In addition, Disney has greater resources than anime. According to Carl Macek, who has been responsible for the American importation of various anime titles including Robotech and Akira, Disney spends on average eight times more money to produce a feature-length animated film than does the typical Japanese animation studio (Matsumoto, 72). Considering Disney s enormous resources, compairing a Disney animated film to the average anime might seem indecorous; and yet, an intimate connection has been drawn between Disney and Japanese animation by anime fans of late.
When American animation fans familiar with anime made their way to theatres during the summer of 1994 to see Disney s current animated feature they were shocked. The Lion King seemed to a direct plagiarization of Osamu Tezuka s Jungle Taitei, meaning Jungle Emperor (known in the U.S. as Kimba, the White Lion ) an animated venture predating the former by nearly twenty-five years. In the years since, discussions considering the possibility of such an impropriety have appeared in such American publications as Newsweek, The New York Times, and The Los Angeles Times, as well as a plethora of anime fanclub newsletters and animation magazines. Trish Ledoux, author of The Complete Anime Guide: Japanese Animation and publisher of the magazine Animerica best described the similarities between the two films that have upset fans:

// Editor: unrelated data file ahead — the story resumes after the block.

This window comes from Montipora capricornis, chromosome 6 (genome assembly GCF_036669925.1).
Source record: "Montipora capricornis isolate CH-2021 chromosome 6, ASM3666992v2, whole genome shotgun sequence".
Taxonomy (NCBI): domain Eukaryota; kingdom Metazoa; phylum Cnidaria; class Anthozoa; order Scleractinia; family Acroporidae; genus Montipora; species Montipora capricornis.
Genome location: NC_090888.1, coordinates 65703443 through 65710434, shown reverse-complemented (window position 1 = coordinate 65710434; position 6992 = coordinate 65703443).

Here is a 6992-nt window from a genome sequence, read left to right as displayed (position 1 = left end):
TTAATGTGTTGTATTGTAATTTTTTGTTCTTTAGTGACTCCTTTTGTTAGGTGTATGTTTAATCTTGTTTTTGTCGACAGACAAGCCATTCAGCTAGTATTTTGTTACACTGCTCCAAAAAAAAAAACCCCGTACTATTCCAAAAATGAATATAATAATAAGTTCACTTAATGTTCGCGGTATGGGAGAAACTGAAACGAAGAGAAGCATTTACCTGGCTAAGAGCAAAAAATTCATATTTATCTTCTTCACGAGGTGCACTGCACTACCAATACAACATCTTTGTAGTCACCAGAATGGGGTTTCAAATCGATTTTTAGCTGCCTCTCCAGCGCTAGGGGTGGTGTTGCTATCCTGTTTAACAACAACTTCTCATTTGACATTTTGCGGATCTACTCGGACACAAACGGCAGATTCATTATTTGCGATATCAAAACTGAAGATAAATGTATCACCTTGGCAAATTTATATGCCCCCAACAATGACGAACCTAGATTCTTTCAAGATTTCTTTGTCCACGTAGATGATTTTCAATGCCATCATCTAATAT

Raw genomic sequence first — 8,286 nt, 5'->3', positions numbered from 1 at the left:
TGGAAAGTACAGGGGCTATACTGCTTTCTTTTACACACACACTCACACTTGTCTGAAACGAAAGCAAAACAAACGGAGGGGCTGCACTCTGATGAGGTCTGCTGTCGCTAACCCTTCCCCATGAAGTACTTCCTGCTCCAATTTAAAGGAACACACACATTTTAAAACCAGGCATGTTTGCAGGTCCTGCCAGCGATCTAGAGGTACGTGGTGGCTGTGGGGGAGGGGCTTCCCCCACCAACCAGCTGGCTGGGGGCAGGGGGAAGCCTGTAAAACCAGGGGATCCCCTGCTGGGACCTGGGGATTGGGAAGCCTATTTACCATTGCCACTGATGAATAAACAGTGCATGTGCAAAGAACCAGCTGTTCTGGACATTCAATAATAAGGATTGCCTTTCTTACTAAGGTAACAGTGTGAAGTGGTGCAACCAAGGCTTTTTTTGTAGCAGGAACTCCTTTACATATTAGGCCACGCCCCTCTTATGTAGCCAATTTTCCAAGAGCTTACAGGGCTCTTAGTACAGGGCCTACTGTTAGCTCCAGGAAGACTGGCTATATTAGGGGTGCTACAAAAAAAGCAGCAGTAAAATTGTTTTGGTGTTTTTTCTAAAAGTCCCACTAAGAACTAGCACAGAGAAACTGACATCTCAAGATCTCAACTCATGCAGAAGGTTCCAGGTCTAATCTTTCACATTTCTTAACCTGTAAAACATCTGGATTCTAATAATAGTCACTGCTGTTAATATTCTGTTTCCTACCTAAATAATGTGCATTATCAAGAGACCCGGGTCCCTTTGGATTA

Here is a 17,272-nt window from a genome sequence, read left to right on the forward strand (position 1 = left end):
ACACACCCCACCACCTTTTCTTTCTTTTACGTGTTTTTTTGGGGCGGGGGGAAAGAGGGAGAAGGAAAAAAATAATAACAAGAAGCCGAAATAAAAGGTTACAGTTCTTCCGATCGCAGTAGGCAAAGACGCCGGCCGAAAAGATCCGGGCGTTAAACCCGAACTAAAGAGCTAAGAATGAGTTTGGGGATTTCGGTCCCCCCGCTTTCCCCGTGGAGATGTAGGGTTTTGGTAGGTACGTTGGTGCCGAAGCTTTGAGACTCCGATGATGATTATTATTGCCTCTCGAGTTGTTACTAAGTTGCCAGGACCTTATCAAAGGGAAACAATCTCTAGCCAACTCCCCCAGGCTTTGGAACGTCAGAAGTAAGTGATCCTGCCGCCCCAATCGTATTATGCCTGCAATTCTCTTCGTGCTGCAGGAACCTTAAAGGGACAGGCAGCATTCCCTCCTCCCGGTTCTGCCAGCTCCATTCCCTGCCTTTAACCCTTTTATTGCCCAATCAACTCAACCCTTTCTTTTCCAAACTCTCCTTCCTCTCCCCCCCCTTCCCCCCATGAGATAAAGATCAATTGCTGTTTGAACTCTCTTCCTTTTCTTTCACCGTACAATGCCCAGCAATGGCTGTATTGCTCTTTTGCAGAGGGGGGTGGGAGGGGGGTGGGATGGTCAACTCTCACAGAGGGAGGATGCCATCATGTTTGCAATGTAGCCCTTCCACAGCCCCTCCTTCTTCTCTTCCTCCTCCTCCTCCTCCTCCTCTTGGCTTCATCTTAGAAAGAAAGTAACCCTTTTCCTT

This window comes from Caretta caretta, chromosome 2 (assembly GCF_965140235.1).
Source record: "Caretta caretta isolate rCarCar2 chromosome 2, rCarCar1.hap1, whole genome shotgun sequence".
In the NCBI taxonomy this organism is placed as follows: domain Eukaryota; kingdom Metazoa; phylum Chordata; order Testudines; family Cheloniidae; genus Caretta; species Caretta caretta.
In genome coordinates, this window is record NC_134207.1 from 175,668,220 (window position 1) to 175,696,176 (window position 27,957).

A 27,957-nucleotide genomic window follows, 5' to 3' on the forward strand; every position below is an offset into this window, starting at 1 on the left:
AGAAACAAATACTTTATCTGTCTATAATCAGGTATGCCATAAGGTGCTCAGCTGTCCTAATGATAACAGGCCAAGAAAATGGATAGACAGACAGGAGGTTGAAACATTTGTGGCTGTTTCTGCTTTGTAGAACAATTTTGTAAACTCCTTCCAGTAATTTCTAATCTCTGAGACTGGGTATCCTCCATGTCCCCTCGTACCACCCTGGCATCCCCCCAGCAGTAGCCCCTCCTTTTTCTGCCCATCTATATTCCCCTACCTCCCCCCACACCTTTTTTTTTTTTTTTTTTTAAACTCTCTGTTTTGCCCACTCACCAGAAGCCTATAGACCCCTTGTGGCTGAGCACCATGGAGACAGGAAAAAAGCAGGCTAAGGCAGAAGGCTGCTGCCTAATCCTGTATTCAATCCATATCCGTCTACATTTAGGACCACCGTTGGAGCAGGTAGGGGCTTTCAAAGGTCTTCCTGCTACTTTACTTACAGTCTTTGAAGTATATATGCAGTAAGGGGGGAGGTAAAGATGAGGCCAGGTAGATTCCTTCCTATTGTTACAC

In 1994, Disney studios released the theatrical animated feature The Lion King which, although promoted as an original story was perceived by many anime buffs to be more than a little beholden to Tezuka s Kimba, the White Lion. Both stories are tales of young male lions whose fathers are done in by the trencher of a nefarious older male relative ( Scar in the Disney version, Claw in Tezuka s); both include anthropomorphic talkative parrots( Zazu in Disney s, Coco in Tezuka s); both provide wizened baboon sages for their young protagonist(Disney s Rafiki, Tezuka s Mandy the Mandrill ), not to mention the cackling evil hyena henchmen; both feature morale-boosting visages of ghostly patter lions in the clouds above [Ledoux, 16].
Manga artist Machiko Satonaka circulated a petition demanding that Disney acknowledge its debt to Tezuka; with over 400 signatures, eighty percent of which came from fellow artists, the petition was sent to Disney (Ledoux, 39). Disney issued a statement that none of their animation staff had ever heard of Kimba, the White Lion or Tezuka, despite a statement from Simba (The Lion King s lead character) voice actor Matthew Broderick claiming that he thought he was being cast for a remake of Tezuka s classic.
Whether or not anime has directly influenced Disney s animation, Japanimation aficionados agree that overall, Japanese animation is superior to American animation. Anime fans may not be aware of the methods of production involved with animation, and its finished quality; nevertheless, anime s superior utilization undoubtedly contributes to what is liked about Japanese animation better than American animation. Most of those familiars with anime realize that it is of a more sophisticated nature than is animation of the U.S. And anyone who has watched Japanese animation will bear witness to the fact that it must appeal to a wider variety of audiences than American animation. But a fraction of anime s collective qualities, these characteristics establish the core of its transcendence of America s animation.